If you like your fries, you can’t miss Wa potatoes, the recipe derived from the Wa tribes: delicious potato sticks tossed in a wok with a seasoning of lemon leaf, crushed peanuts, roasted chillies, and brown onions. I also loved the umami-flavoured Trumpet Mushroom Steak, king oyster mushroom grilled to perfection with a chilli kaffir lime dressing and served with crisp morning glory and puffed black rice; it tasted as exotic and lovely as its description. If you like bao, the pillowy soft steamed buns known as Paukse are superb, with different fillings like the tofu one we tried.

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The Oh No Khow suey, of course, is ‘the’ signature main dish at Burma, a coconut-creamy and fragrant broth with diced Asian vegetables, and served with noodles (Udon, rice, Hakka or whole wheat) and a host of condiments (fried garlic, chilli flakes) according to one’s choice; there is also a dry khow suey version. Burmese Samosa Soup (Samuza Hincho), a crispy samosa dunked in a tangy soup with spiced black chickpeas and spring vegetables, an example of cross-cultural influences on Burmese food, evoked our curiosity.

Rice (including sticky rice leaf parcels) and noodles are a big part of the menu. We tried the Smoked Chilli Rice Bowl (jasmine rice, seasonal greens, and crackers tossed in smoked chilli sauce) with Rangoon Vegetable Curry, which was a great combination. Noodle lovers should order Mandalay Noodle Bowl, Udon noodle bowl with coconut curry, charred bok choy, and tofu, topped with crunchy shitake.

Distinct Desserts

Desserts are definitely the high point of Burma Burma. Don’t miss Street Style Burmese Falooda, a reimagined Burmese falooda with chilled coconut milk, sweet bread, basil seeds, black grass jelly, and sticky rice. Rangoon Baked Milk, made with house-baked milk, vanilla whipped ganache, raspberry gel, fried brioche, and a generous sprinkle of almond nougatine, also makes for an exotic, not-too-sweet dessert. Chocolate lovers should order the sinful Burma Bombe, which has chocolate ganache, moist chocolate cake, and sea salt caramel.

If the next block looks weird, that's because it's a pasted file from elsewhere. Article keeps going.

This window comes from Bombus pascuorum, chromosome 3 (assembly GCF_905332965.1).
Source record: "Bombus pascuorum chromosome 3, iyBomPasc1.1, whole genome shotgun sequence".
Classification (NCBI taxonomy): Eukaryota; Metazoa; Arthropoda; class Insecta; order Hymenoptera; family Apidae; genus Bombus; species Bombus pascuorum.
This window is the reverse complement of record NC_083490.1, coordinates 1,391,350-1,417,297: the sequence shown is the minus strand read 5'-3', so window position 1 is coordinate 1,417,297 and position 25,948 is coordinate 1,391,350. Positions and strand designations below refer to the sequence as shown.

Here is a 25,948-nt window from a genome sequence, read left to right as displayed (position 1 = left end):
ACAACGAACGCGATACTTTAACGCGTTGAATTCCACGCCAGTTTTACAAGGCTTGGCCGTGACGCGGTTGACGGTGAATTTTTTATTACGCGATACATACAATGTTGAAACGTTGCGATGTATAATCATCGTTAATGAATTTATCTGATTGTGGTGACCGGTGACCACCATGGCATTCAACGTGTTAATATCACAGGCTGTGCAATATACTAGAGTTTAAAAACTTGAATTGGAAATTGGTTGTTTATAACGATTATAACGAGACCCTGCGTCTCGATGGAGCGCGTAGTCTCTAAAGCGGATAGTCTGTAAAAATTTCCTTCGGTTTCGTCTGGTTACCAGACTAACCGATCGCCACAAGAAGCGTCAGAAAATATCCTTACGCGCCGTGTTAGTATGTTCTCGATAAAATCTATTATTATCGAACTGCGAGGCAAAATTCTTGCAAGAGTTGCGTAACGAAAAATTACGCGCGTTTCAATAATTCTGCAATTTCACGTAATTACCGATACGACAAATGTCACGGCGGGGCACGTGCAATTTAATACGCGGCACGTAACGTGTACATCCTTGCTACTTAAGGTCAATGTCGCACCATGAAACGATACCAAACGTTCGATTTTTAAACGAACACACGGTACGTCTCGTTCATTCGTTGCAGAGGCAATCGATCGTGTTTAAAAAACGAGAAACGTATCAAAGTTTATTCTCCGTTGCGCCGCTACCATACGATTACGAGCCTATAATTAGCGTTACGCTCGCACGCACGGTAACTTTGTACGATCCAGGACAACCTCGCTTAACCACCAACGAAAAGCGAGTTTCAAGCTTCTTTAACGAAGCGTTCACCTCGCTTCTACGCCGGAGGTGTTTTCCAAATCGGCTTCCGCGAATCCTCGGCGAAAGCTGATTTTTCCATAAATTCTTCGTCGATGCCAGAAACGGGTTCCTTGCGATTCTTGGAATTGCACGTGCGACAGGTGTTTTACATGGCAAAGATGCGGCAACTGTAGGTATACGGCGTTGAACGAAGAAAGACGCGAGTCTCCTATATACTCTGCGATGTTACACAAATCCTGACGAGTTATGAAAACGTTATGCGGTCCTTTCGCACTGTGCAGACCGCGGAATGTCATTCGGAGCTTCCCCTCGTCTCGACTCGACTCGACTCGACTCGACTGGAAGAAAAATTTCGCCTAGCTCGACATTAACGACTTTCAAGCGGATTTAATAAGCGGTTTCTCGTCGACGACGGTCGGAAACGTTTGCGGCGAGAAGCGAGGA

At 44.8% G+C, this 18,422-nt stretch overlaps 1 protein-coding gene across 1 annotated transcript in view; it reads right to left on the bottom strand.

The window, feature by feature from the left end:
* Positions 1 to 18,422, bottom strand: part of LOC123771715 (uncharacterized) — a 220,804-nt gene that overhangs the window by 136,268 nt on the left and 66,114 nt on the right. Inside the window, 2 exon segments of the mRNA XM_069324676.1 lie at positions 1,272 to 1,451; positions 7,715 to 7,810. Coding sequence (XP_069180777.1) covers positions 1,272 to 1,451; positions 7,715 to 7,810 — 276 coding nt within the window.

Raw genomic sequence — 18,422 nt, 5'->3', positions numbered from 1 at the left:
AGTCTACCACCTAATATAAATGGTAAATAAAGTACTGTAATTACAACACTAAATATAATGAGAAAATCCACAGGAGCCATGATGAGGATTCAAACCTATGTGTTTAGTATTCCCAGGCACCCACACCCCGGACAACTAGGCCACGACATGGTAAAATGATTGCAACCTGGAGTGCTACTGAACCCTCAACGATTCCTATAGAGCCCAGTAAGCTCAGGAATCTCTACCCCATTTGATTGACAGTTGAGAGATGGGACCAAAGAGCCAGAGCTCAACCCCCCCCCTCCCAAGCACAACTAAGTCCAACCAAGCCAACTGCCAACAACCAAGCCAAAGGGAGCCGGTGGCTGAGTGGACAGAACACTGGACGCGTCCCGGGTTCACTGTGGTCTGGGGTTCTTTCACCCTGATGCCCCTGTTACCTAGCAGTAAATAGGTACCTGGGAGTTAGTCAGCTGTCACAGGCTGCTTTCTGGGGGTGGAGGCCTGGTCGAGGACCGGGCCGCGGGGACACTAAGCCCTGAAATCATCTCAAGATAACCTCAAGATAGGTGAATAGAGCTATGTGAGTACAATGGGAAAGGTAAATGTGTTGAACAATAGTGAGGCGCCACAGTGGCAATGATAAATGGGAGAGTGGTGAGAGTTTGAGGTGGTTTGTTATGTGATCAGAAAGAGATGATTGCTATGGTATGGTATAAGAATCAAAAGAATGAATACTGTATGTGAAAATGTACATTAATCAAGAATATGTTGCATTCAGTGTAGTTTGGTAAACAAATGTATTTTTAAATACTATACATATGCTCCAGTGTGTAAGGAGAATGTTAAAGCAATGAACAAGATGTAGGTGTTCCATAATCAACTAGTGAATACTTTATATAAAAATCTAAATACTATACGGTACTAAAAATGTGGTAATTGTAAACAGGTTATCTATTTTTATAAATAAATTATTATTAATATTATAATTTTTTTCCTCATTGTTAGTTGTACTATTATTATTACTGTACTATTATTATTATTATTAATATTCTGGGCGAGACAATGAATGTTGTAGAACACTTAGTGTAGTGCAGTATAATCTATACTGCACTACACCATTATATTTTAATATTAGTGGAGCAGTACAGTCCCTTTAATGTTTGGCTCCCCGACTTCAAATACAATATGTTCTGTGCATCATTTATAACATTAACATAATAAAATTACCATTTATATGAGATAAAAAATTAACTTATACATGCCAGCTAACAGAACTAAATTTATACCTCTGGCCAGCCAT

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Artisanal ice creams are again not to be missed, especially the refreshingly distinct Honeycomb & Sweetcorn, a sweetcorn ice cream Popsicle with salted caramel popcorn and honeycomb crunch. Bubble teas, both milk-based and vegan, are on the menu, and a few good options are Taro Latte, Berry Matcha Citrus Hibiscus, and Yuzu Lemonade.

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To conclude, Burma Burma offers more than Burmese food; it does its bit to get you close and personal with Burmese culture!

Burma Burma, Ground Floor, Unit No 4, Salarpuria Sattva Knowledge City,

HITEC City (Gate No 3), Raidurg. Hyderabad- 500081

Reservations:  04069443000 / 04069443001

Average meal for two: Rs. 1800 ++

Dine-in: Weekdays: 12:00 noon to 3:00 pm, 6:30 PM to 10:30 PM/ Weekends: 12:00 noon to 3:30 pm and 6:30 pm TO 10:30 pm